History of Trelawny
Trelawny was named after Sir William Trelawny, a former Governor of the colony who died in Jamaica in 1772. It has an area of approximately 338 1/4 square miles and has been ranked among the smallest of the parishes in terms of population. The parish of Trelawny was created in 1774 by a division of the parish of St. James. Its capital was first located at Martha Brea, an inland town, which bore the name as the Martha Brea River. This site and the access to the sea, proved to be inadequate. The capital was later moved to Falmouth, which was meticulously planned from the start, with adequate water supply, wide streets in a regular grid and public buildings.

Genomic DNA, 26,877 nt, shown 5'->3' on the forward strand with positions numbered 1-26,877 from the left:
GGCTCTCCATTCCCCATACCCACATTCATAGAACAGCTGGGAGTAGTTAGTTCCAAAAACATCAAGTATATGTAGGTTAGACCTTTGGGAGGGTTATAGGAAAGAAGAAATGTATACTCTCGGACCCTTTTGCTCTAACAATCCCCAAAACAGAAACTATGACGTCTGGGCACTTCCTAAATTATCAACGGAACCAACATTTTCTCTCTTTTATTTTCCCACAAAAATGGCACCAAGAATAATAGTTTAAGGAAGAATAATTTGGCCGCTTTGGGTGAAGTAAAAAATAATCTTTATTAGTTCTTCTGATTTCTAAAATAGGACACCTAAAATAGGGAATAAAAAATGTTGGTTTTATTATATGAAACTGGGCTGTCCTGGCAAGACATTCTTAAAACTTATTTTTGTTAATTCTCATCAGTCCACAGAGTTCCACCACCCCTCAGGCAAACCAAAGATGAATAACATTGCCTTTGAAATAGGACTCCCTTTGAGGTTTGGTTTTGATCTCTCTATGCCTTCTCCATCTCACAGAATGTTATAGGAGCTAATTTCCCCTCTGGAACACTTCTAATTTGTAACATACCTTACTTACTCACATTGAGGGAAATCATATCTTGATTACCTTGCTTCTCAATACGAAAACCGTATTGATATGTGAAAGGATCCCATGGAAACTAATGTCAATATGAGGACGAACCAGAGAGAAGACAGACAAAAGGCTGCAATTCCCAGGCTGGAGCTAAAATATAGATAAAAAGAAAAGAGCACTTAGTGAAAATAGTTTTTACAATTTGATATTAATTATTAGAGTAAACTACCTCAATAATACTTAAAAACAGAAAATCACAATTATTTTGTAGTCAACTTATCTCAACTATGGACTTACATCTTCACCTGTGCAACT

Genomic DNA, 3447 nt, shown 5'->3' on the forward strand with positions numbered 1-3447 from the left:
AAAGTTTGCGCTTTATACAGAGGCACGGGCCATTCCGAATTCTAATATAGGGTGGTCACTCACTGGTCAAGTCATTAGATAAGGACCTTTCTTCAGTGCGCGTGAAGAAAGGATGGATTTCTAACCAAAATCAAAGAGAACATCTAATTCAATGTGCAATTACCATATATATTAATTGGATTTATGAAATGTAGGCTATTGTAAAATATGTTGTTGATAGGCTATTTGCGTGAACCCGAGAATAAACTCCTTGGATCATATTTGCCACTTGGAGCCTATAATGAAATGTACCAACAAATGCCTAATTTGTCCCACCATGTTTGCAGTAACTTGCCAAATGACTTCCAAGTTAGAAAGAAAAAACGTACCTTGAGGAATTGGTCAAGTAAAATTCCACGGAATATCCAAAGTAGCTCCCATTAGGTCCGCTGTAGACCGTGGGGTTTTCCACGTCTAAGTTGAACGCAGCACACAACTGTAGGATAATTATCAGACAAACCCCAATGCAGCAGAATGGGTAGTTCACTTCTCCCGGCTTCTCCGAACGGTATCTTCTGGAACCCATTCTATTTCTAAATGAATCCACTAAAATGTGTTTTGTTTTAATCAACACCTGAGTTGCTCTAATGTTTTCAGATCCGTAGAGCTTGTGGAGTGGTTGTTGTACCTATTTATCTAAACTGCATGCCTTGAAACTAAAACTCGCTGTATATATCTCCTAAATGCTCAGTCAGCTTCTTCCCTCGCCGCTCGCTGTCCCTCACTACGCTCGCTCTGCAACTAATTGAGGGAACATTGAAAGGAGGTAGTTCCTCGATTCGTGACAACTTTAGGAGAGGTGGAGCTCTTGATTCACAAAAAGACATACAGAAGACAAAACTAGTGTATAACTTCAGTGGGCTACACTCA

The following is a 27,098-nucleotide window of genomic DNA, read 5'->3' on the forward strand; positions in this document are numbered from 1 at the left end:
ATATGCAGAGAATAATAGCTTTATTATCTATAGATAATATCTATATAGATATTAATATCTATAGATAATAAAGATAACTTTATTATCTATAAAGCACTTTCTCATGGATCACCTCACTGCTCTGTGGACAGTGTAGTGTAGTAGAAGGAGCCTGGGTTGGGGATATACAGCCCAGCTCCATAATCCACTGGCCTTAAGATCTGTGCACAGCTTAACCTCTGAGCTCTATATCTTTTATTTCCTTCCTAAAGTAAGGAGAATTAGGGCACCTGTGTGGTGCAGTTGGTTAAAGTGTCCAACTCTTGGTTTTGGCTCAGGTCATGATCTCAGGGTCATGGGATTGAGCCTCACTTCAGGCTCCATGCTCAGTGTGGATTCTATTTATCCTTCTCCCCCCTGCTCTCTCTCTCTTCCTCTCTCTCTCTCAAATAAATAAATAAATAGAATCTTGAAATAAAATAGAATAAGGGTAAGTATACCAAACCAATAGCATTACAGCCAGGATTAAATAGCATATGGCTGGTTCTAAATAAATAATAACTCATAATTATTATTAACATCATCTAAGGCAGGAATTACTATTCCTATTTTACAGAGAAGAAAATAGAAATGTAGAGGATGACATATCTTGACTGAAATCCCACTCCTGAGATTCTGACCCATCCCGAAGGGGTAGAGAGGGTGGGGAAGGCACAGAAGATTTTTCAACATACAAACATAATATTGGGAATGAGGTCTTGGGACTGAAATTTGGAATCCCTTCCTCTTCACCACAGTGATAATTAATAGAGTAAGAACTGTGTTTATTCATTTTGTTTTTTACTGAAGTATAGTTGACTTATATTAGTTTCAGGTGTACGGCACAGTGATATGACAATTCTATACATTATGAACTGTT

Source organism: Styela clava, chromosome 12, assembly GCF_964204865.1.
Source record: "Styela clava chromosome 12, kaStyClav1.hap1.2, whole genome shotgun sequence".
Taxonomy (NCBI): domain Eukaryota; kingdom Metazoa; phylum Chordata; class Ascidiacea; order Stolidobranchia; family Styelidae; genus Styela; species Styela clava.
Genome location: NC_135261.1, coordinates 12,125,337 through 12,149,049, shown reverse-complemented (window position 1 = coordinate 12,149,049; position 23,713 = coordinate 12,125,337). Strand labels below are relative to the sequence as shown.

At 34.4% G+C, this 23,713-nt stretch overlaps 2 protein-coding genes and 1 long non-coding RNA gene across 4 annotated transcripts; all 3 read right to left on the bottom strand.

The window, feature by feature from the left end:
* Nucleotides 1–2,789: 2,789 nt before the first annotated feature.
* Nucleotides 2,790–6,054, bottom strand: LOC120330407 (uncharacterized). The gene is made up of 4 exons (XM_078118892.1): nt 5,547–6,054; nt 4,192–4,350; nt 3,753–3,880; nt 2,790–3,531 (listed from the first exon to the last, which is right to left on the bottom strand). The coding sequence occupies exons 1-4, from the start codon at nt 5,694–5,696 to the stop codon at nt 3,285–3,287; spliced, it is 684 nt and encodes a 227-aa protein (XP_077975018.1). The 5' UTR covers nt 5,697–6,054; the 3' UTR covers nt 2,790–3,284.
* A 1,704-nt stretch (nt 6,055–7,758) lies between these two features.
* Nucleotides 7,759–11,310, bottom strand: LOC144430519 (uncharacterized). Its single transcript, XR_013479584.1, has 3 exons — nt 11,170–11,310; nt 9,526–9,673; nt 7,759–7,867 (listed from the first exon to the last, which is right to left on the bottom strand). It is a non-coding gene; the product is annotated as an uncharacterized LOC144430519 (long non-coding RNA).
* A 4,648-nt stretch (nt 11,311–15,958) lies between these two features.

In 1896, the biggest and most magnificent market in the island was constructed in Falmouth. It revives today in a spontaneous and dynamic manner, every Wednesday. One of the outstanding events in the town is the weekly regional market, which draws people and goods from as far as Kingston.
Falmouth once had a dominant place in the sugar industry. The decline of the sugar industry however resulted in the closure of the port in the early 1970’s. Agriculture is the number one economic activity with yam and sugar. As a coastal town it attracts many tourists and has a strong potential for heritage and eco-tourism as a parish.